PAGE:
The Art of Recovery, Part I: From the Beach to Christ Cathedral

By Glenda Rice Collins   (Updated September 27, 2019)

Bartlesville, Okla., USA — Personal injury along with physical and mental duress can derail the best of intentions for a fulfilling life. To restore a semblance of “balance,” — Get thee to a beach, and get back to the arts! 

From my own experience with a severe and disabling injury to my right arm, wrist and hand, I have been, over two years, reminded about recovery issues: As with grief,  “It takes as long as it takes.” And it is life changing. The local physical rehabilitation center became my second home.  

Following two surgeries involving internal hardware, a series of three casts, splints, braces, frozen shoulder,  and many months of excruciatingly painful physical therapy, my recovery is far from complete.  But I am thankful for even slow progress, still coping with various ongoing exercises and adaptations. As a very disabled wheelchair-bound friend said to me years ago, “It can always be worse.”  

Eventually, the spirits must be lifted, or depression threatens to be a constant intruder, disabling powers of concentration and focus.  For me, the road to at least partial “recovery” of creative powers and enriched spirit eventually started with the self- imposed messages: “Get thee to a beach!” and “Get back to the arts!”


A new day shimmers at Breakers Beach, Coronado, California.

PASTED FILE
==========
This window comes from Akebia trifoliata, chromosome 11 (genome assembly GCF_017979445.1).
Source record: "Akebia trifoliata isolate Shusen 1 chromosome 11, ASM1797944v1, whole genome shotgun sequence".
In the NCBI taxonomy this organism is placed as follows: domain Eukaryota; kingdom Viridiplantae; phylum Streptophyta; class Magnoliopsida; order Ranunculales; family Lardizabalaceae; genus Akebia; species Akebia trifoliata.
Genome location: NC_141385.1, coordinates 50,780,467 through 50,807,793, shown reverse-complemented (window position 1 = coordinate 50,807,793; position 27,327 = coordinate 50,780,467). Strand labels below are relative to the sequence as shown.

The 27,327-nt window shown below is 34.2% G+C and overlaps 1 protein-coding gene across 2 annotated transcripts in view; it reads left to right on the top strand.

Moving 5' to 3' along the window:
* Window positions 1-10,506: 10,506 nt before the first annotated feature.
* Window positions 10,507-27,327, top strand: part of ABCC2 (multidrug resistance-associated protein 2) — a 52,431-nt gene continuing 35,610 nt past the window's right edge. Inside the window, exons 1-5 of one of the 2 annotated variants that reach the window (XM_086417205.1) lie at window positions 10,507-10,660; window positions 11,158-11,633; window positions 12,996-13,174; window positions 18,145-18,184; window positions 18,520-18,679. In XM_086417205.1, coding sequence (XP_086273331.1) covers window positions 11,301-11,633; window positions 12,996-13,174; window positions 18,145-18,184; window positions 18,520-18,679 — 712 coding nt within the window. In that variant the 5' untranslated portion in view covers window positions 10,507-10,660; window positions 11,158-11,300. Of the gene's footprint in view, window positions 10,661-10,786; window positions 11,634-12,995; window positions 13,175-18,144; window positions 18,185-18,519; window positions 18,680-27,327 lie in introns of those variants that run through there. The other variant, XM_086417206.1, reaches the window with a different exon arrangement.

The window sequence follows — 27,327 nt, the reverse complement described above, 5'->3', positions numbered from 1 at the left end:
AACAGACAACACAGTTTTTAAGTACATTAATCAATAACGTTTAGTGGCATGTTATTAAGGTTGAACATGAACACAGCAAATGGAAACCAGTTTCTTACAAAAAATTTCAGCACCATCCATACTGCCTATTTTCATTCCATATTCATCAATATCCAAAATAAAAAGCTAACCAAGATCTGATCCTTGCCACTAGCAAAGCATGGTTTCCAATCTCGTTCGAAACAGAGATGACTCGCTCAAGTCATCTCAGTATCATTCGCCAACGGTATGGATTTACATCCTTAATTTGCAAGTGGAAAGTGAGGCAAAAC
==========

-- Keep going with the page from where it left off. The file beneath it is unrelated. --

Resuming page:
Nature and Wellness: Then and Now

A change of scenery, especially communing with nature, can be a Godsend.  So my 2018 trip to a favorite and familiar Coronado, CA beach inspired the long journey to a “new normal,” by providing a much needed, though brief, respite from the confines of home territory, isolation, and painful physical therapy routines. This is a work in progress.

Just breathing-in the negative ions generated by the surf, seaside, is uniquely and peacefully invigorating! Inspiration awaits.

Food for the Soul

While in California, a visit to the architecturally-inspiring Christ Cathedral campus of the Roman Catholic Diocese of Orange —  (formerly Dr. Robert Harold Schuller’s famed Crystal Cathedral) — in Garden Grove, provided a spiritual and artistic boost for my sense of purpose.

A tour of the glistening, reflective campus structures, during ongoing transitional updates to the premises, took me to another world of inspiration.  (For additional details about the Christ Cathedral’s recent makeover, see Elizabeth Fazzare’s July 18, 2019  feature article in Architectural Digest; and visit:


Christ Cathedral as viewed in 2018. Photo by Glenda Rice Collins.

Originally designed by Philip Johnson (in 1977) and John Burgee , the stunning architecture is reminiscent of Kansas-born artist Bruce Goff’s (1904-1982) 1949 vision, his Crystal Chapel design for Norman, Oklahoma, a somewhat similar concept that, sadly, was never built.

Along with creating many stunning works of visual contemporary art, now preserved by the Price Tower Arts Center in Bartlesville, Oklahoma, Goff also designed the Pavilion for Japanese Art at the Los Angeles County Museum of Art, having been influenced by Frank Lloyd Wright, and their Oklahoma history. (See also: Goff related feature on this website, at this link: